Learn about your illness. Visit your local library and consult the medical reference books. Request information from educational associations, such as the
National Cancer Institute or the American Heart Association. Ask your doctor, nurses and other caregivers whenever you have a question.
If you educate yourself about the illness and its probable course, you will better understand what is happening to you. You will be better equipped to advocate for personalized, compassionate care. You may not be in control of your illness, but you can and should be in
control of your care.
Be Tolerant of Your Physical and Emotional Limits
Your illness will almost surely leave you feeling fatigued. Your ability to think clearly and make decisions may be impaired. And your low energy level may naturally slow you down. Respect what your body and mind are telling you.
Nurture yourself. Get enough rest. Eat balanced meals. Lighten your schedule as much as possible.
Knowing you will die offers you a special privilege: saying good-bye to those you love. When you feel you are ready, consider how you will say good-bye. You might set aside a time to talk to each person
individually. Or, if you are physically up for it, you might have a gathering for friends and family. Other ways of saying good-bye include writing letters, creating videotapes and passing along keepsakes. Your survivors will cherish forever your heartfelt good-byes.
When people are seriously ill,
we tend to get caught up in statistics and averages; How soon will the illness progress? How long do I have left? These can be helpful to know, but they donít always provide spiritual and emotional comfort.
Even if you are certain to die from this illness, you can find hope in your tomorrows, your next visit from someone loved, your spirituality. At bottom, hope means finding meaning in life, whether that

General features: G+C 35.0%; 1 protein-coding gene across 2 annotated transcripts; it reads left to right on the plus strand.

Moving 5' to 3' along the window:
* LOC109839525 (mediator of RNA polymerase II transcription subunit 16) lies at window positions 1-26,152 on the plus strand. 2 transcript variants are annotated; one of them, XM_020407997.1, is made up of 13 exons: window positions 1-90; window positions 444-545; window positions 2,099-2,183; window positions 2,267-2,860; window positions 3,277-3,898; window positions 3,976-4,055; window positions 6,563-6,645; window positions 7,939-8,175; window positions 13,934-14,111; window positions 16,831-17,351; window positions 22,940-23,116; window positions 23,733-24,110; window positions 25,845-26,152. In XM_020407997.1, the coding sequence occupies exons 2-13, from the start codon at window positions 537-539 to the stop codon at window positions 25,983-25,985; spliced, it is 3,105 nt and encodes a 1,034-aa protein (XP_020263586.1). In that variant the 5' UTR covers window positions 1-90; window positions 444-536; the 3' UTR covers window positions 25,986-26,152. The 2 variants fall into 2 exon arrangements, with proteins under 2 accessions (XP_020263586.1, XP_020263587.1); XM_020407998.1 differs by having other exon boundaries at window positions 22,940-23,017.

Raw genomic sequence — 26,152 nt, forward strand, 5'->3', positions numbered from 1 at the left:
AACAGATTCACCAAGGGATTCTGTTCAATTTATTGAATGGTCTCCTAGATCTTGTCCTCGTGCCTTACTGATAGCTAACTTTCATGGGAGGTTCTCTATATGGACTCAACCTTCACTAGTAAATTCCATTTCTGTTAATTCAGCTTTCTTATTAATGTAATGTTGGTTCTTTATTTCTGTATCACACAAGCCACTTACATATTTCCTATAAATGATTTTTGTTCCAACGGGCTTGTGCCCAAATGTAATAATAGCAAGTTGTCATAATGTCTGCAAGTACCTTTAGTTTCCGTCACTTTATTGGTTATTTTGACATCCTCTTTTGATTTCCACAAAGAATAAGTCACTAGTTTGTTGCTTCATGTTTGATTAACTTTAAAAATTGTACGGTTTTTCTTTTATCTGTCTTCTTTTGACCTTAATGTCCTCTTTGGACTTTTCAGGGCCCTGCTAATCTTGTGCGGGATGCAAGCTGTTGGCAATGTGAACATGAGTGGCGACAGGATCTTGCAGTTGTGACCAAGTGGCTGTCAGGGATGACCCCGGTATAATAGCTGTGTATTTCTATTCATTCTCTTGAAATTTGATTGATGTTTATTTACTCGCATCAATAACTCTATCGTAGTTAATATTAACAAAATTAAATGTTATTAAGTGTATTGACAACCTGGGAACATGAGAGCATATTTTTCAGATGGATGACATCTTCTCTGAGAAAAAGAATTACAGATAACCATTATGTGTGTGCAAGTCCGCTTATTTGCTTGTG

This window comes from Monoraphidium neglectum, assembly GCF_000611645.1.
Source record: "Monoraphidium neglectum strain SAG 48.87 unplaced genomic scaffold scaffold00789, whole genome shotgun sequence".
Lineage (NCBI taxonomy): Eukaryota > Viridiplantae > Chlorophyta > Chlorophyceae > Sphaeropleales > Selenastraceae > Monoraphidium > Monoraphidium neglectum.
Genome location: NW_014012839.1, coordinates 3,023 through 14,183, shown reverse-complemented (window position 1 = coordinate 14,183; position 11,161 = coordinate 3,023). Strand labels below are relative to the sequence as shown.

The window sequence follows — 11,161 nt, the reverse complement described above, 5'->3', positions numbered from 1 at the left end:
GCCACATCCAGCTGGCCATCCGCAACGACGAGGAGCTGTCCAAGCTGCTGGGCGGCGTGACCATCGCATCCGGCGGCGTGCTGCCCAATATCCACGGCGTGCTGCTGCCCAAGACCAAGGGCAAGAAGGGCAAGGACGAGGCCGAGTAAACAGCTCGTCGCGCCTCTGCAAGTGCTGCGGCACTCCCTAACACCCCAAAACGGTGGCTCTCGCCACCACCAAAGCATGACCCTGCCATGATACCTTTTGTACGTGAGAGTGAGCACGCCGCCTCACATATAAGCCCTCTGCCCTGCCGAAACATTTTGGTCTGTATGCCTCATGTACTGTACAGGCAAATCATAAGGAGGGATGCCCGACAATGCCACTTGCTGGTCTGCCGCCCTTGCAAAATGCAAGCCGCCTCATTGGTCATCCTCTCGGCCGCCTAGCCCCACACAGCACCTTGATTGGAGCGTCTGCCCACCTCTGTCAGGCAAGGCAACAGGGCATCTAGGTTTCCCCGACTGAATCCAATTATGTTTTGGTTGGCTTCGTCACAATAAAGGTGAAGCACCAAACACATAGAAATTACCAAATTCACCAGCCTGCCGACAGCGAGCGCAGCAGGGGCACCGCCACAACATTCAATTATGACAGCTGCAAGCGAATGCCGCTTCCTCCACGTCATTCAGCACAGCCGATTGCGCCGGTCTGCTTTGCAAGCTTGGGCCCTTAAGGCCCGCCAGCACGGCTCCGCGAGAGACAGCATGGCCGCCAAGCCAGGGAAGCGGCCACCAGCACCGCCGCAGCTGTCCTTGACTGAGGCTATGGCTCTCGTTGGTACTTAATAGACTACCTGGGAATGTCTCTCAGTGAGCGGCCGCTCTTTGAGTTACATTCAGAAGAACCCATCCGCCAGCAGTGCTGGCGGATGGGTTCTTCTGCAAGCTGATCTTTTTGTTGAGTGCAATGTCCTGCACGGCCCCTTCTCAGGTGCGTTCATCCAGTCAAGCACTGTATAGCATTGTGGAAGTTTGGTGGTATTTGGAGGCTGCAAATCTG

life will last five more days, five more months or five years.
Embrace Your Spirituality
If faith is part of your life, express it in ways that seem appropriate to you. You may find comfort and hope in reading spiritual texts, attending religious services or praying. Allow yourself to be around people who
understand and support your religious beliefs. If you are angry at God because of your illness, realize that this is a normal and natural response. Find someone to talk to who wonít be critical of whatever thoughts and feelings you need to explore.
Reach Out For Support
Many of us grew up believing, ďDo it on your
own so you donít have to depend on anyone else.Ē But confronting a terminal illness cannot and should not be done alone. As difficult as it may be for you, you must reach out to your fellow human beings. Most of us know whom we feel comfortable turning to when we are under stress. Whom do you turn to? Give yourself permission to reach out for prayers, support and practical assistance.
Hospices are an
indispensable resource for you. They are well staffed and trained to help both the dying person and the dying personís family. Their mission is to help the dying die with comfort, dignity, and love, and to help survivors cope both before and after the death. They often offer support groups for people with life threatening illness. You might also consider seeing a counselor one-on-one.
Whatever you do,
donít isolate yourself and withdraw from people who love you.
What Does Someone Dying Need?
A Dying Personís Guide To Dying
About the Author
Dr. Alan D. Wolfelt is a noted author, educator and practicing clinical thanatologist. He serves as Director of the Center for Loss and Life Transition in Fort Collins, Colorado and is on the faculty at the University of Colorado Medical School in the Department of Family Medicine. As a leading authority in the field of thanatology, Dr. Wolfelt is known internationally for his outstanding work in the areas of adult and childhood grief. Among his publications are the books, Death and Grief: A Guide For Clergy, Helping Children Cope With Grief and Interpersonal Skills Training: A Handbook for Funeral Home Staffs. In addition, he writes the "Children and Grief" column for Bereavement magazine and is a regular contributor to the journal Thanatos.
©Dr. Alan Wolfelt, Ph.D.